A new study examined factors associated with non-adherence to endocrine therapy among breast cancer patients.
“For women with hormone receptor positive breast cancer, long‐term endocrine therapy (ET) can greatly reduce the risk of recurrence, yet adherence is low‐ particularly among traditionally underserved populations,” the study authors established.
The study, which was published in Psycho-Oncology, examined data from the Carolina Breast Cancer Study, which included an oversample of black women and women aged younger than 50 years. Patients filled out a survey related to their endocrine therapy medication adherence, particularly assessing the reasons for non-adherence. Principal factor analysis was used to establish latent factors that indicated non-adherence, and multivariable regression was used to identify which characteristics—both demographic and clinical—predictive of each endocrine therapy non-adherence factor.
Final analysis included 1,231 women. Of the total cohort, more than half (59%) identified at least one obstacle that kept them from adhering to endocrine therapy. Three latent factors were observed, which the researchers defined as barriers associated with:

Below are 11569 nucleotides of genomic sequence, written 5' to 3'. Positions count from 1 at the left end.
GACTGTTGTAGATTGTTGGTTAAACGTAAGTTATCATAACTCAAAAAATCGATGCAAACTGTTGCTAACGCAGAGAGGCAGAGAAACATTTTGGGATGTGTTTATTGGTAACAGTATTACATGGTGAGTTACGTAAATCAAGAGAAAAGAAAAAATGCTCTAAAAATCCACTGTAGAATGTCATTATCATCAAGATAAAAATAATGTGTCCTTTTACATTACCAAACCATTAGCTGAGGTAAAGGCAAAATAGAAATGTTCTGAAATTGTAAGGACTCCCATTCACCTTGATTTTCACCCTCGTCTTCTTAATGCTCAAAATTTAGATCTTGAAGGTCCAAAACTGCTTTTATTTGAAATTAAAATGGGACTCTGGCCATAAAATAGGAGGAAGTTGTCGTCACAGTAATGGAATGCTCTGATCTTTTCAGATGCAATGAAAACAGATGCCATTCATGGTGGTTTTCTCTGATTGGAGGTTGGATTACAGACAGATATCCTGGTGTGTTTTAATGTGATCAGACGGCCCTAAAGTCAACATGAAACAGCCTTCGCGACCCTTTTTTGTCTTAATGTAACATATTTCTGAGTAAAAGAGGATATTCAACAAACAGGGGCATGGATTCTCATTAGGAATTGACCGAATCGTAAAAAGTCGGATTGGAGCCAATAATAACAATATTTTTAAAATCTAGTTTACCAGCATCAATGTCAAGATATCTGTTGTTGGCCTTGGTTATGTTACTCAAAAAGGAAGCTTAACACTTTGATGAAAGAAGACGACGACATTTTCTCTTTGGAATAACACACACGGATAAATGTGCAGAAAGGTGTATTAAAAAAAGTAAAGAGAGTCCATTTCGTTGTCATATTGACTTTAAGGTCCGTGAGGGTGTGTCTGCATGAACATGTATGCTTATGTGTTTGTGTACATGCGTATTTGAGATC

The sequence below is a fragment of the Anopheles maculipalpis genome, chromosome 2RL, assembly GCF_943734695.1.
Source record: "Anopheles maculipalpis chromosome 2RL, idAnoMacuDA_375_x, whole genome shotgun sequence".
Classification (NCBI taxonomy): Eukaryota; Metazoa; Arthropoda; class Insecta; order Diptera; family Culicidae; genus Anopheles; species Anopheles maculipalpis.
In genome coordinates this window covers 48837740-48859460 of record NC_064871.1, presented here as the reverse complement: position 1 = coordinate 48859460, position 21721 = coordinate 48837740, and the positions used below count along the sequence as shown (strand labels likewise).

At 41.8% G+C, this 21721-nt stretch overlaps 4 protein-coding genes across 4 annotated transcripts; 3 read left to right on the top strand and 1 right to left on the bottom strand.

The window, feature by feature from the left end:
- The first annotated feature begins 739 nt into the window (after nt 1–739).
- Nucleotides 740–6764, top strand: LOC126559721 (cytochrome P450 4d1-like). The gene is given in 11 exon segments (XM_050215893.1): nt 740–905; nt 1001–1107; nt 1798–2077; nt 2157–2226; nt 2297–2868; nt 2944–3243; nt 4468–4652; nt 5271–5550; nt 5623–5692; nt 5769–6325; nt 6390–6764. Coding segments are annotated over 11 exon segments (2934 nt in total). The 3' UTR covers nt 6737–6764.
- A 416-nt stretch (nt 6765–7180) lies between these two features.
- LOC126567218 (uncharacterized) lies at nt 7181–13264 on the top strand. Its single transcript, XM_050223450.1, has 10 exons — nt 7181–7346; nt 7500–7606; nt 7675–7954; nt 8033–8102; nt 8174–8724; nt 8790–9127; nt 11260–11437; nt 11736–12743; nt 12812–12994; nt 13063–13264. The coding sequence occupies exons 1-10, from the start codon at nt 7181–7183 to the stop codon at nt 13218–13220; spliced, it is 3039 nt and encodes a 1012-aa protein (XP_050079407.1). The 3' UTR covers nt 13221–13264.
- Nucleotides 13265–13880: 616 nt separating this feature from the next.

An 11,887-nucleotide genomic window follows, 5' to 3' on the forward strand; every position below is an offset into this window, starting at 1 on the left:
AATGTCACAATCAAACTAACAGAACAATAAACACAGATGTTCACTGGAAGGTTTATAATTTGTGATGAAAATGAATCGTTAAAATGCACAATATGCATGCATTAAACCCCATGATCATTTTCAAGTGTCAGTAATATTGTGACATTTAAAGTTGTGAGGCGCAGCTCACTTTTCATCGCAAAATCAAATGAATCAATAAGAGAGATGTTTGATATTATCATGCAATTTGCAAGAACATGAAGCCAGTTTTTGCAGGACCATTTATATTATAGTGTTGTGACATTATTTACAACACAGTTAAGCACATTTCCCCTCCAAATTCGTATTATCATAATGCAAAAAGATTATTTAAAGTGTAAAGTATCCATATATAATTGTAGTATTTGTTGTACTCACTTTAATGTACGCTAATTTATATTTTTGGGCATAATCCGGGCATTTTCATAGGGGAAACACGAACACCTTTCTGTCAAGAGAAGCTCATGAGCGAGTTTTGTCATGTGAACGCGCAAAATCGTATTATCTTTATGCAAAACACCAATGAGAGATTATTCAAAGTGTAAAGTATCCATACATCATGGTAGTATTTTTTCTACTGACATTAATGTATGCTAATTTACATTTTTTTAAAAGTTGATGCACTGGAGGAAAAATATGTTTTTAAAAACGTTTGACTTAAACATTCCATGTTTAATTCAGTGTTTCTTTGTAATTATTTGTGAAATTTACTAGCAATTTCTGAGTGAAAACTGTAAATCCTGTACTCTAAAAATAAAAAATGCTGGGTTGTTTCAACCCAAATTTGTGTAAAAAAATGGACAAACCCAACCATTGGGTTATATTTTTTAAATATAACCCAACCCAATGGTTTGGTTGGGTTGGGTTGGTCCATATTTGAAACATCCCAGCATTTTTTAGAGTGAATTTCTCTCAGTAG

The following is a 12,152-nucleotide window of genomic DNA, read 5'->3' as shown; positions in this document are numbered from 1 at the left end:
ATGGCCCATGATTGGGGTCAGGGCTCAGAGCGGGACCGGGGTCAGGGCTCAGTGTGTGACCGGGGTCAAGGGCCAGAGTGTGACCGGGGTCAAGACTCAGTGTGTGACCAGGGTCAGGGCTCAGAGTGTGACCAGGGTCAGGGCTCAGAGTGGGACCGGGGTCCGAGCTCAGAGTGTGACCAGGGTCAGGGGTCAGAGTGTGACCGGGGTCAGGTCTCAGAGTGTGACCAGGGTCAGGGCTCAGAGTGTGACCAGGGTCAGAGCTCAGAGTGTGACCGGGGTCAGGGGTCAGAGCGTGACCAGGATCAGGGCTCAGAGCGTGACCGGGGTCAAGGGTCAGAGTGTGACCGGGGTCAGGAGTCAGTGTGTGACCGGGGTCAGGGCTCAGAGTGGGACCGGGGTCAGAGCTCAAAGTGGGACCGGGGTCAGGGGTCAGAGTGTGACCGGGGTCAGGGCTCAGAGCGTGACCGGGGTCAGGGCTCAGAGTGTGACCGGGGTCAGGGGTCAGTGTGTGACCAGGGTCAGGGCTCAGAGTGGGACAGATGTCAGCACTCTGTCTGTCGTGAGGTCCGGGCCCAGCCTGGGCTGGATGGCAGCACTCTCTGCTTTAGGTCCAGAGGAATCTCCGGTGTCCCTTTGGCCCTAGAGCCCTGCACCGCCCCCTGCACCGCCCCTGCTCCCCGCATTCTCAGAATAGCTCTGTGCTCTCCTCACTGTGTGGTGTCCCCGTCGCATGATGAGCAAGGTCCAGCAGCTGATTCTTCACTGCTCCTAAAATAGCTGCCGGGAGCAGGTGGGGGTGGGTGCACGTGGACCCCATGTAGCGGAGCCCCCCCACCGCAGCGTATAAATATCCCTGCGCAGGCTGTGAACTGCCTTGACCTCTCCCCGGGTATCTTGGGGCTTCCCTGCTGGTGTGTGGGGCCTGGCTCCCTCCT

- Habit (challenges developing medication‐taking behavior)
- Tradeoff (high perceived side effect burden and medication safety concerns)
- Resource (challenges related to cost or accessibility)
Women who were aged 50 years and older were less likely to report habit (adjusted risk ratio [aRR]=0.54; 95% confidence interval [CI], 0.43–0.69) and resource (aRR=0.66; 95% CI, 0.43–0.99) barriers, but older age was not correlated with tradeoff barriers. Women who were insured through Medicaid, compared to those with private insurance, were more likely to report tradeoff (aRR=1.53; 95% CI, 1.10–2.13) or resource (aRR=4.43; 95% CI, 2.49–6.57) barriers. Black women were more likely to report all three barriers: habit (aRR=1.29; 95% CI, 1.09–1.53), tradeoff (aRR=1.32; 95% CI, 1.09–1.60), and resource (aRR=4.43; 95% CI, 2.49–6.57).
“Endocrine therapy can offer a big benefit for breast cancer survivors, but many of the strategies we use to help women who are struggling with medication adherence are only designed to address one barrier at a time,” said Jennifer Spencer, PhD, of the University of North Carolina at Chapel Hill, lead author of the study, in a press release. “Our study finds that there are at least three distinct kinds of barriers that women might experience when taking endocrine therapy–suggesting that intervention strategies that can help address multiple barriers at once might be more effective, especially for Black women.”
The authors summarized, “Barriers to ET adherence were described by three distinct factors, and strongly associated with sociodemographic characteristics. Barriers to ET adherence appear inadequately addressed for younger, Black, and publicly‐insured breast cancer survivors. These findings underscore the importance of developing multi‐faceted, patient‐centered interventions that address a diverse range of barriers to ET adherence.”